The Last Days of Judas Iscariot
I was a lousy Catholic. After being told in Sunday school that God had no beginning and no end, I said to the teacher, “Uh … that doesn’t make sense.” Then, after a too-cautious teacher described adultery as “betraying someone behind their back,” I thought gossiping about my friend Katie constituted adultery, and confessed as much to the baffled priest.
Suffice it to say, I have always had doubts about religion. So it was refreshing to see TMCC Performing Arts’ production of Stephen Adly Guirgis’ The Last Days of Judas Iscariot, a play that boldly asks one of the biggest religious questions of them all: How could an all-forgiving God damn Judas to hell?
Guirgis, as explained in his 2005 author’s note, is a spiritual man. It’s the constructs of religion that stick in his craw: “It’s not about joining a team or a church or choosing sides or learning a prayer … it’s not about shame and guilt. It’s about You. It’s about the collective Us.” Perhaps that’s why his play seems alternately to praise and to blame.
The story takes place, for the most part, in a courtroom in purgatory. Our grumpy judge (Cecil Averett) is presented with a doozy of a case: Attorney Fabiana Aziza Cunningham (Stacy Arterburn-Johnson) has a writ, signed by God, to appeal Judas Iscariot’s condemnation to hell.
Judas’ prosecutor is the ass-kissing Yusef El-Fayoumy (Brad Ka’ai’ai), a once-tortured Arab looking to grope and brown-nose his way into Heaven.
Thus begins one hell of a courtroom drama, involving witnesses both historical and biblical, including Sigmund Freud (Bud Perry), Mother Teresa (Susan Lang), Caiaphas the Elder (also Averett), Pontius Pilate (Gregory Klino) and even Satan (Ryan Kelly) in a Gucci-wearing, show-stopping performance.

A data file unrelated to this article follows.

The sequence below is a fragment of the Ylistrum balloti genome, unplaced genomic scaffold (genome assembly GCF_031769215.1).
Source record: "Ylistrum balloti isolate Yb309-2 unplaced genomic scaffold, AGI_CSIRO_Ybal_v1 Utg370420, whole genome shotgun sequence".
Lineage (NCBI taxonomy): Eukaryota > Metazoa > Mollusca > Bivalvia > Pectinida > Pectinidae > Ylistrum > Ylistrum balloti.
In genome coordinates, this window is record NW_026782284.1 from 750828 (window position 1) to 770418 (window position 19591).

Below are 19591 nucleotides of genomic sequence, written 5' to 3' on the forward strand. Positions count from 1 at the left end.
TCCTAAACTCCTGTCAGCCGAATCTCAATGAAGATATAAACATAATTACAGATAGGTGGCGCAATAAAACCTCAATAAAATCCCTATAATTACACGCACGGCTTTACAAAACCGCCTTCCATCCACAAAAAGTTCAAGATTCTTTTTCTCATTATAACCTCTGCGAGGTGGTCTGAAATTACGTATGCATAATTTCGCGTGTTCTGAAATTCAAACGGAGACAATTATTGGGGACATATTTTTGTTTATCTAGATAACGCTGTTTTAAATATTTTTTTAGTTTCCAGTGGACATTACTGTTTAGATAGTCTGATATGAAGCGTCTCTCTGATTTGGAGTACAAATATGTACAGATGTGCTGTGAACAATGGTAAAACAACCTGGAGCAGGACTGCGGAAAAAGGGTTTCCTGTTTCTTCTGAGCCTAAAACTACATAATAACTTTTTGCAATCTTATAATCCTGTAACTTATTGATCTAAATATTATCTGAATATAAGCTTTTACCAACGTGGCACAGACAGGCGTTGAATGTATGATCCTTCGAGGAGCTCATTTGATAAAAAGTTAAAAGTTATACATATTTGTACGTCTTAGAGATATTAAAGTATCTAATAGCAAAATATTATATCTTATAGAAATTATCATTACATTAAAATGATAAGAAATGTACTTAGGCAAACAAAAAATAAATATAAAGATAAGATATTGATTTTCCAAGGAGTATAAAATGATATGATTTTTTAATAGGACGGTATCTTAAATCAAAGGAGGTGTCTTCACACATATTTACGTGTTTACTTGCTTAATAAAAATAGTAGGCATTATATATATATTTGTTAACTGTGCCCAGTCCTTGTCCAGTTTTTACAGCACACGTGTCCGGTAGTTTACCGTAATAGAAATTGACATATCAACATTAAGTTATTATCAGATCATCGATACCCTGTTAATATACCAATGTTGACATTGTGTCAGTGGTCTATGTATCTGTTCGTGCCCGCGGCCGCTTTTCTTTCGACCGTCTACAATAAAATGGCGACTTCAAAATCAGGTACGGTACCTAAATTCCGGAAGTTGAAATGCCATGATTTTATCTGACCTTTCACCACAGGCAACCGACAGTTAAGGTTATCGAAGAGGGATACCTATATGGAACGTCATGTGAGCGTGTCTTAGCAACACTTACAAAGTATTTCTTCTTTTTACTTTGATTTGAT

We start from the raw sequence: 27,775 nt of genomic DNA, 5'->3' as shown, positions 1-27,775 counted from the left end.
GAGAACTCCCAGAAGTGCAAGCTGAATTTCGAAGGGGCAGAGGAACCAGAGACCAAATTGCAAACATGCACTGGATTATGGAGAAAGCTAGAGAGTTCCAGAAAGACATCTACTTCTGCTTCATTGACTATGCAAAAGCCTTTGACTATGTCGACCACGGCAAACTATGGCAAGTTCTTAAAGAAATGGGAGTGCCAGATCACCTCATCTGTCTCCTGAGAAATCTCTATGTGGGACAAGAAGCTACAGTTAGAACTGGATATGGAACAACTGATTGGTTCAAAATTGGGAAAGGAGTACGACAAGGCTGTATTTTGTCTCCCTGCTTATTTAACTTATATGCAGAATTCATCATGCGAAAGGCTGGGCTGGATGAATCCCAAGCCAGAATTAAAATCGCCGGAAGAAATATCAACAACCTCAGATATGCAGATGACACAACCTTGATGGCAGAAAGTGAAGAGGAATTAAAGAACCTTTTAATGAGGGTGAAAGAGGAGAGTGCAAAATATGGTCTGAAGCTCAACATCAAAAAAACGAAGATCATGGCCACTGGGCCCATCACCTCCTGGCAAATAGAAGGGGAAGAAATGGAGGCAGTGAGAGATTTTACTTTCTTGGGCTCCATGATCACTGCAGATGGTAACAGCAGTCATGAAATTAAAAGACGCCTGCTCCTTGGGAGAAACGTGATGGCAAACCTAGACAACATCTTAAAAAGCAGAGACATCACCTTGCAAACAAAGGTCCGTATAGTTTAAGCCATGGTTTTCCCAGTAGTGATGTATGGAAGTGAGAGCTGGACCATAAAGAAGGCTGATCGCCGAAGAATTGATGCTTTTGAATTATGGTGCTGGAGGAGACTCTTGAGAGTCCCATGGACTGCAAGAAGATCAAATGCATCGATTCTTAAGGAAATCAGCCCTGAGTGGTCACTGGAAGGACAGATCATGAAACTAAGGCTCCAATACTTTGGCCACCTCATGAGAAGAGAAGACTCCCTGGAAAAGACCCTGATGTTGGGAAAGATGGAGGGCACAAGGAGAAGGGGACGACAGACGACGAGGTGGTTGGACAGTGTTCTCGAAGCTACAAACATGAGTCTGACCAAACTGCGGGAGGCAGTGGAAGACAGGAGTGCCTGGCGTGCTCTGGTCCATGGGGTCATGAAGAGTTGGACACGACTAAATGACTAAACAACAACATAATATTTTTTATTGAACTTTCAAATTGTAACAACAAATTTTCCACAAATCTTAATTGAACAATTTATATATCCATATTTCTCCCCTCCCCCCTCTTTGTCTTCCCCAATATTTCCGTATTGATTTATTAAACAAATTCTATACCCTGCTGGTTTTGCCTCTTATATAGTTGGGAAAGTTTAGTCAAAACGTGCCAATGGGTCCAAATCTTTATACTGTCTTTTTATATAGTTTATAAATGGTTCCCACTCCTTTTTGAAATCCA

Meanwhile, Judas (Bernardi Bacardee) sits in a hole in the wall, observing the proceedings from his catatonic stupor, coming out only briefly to reenact a few flashbacks.
Throughout the play, which is hilarious and thought-provoking but runs at least 30 minutes too long, Judas’ old friends appear on side stages to reminisce and reexamine what went wrong. They include Mary Magdalene (Karen Donathan); a street-wise, foul-mouthed, spike-heeled Saint Monica (Sarah Mazur); St. Matthew (Gregory Klino); St. Peter (Kyle Johnson); and even Judas’ mom (Sue Turbow).
As the trial continues, the same question is repeated by a shrill, preachy Cunningham: If God created free will, why is Judas damned for exercising it?
What saves this play from its own long-windedness is that it’s consistently funny and sharp-tongued and makes a lot of sense—maybe too much so for those who believe without question. Plus, there are some remarkable performances—especially Ka’ai’ai as El-Fayoumy. With his too-tight suit and overly active libido, his impeccable comic timing helps him to deftly steal the show.
I also found it refreshing to see Kelly—usually so cheerful and good-natured on stage—to be such an evil, menacing Satan.
The ending, though, bugs me. Butch Honeywell (Rob Shader), as the jury foreman, tells Judas his own story of betrayal—a self-indulgent device that only adds unnecessary length to the show.
Ultimately, the TMCC players, under the direction of Paul Aberasturi, have done a remarkable job with a weighty piece that will have you laughing most of the time and asking some important questions during the rest of it.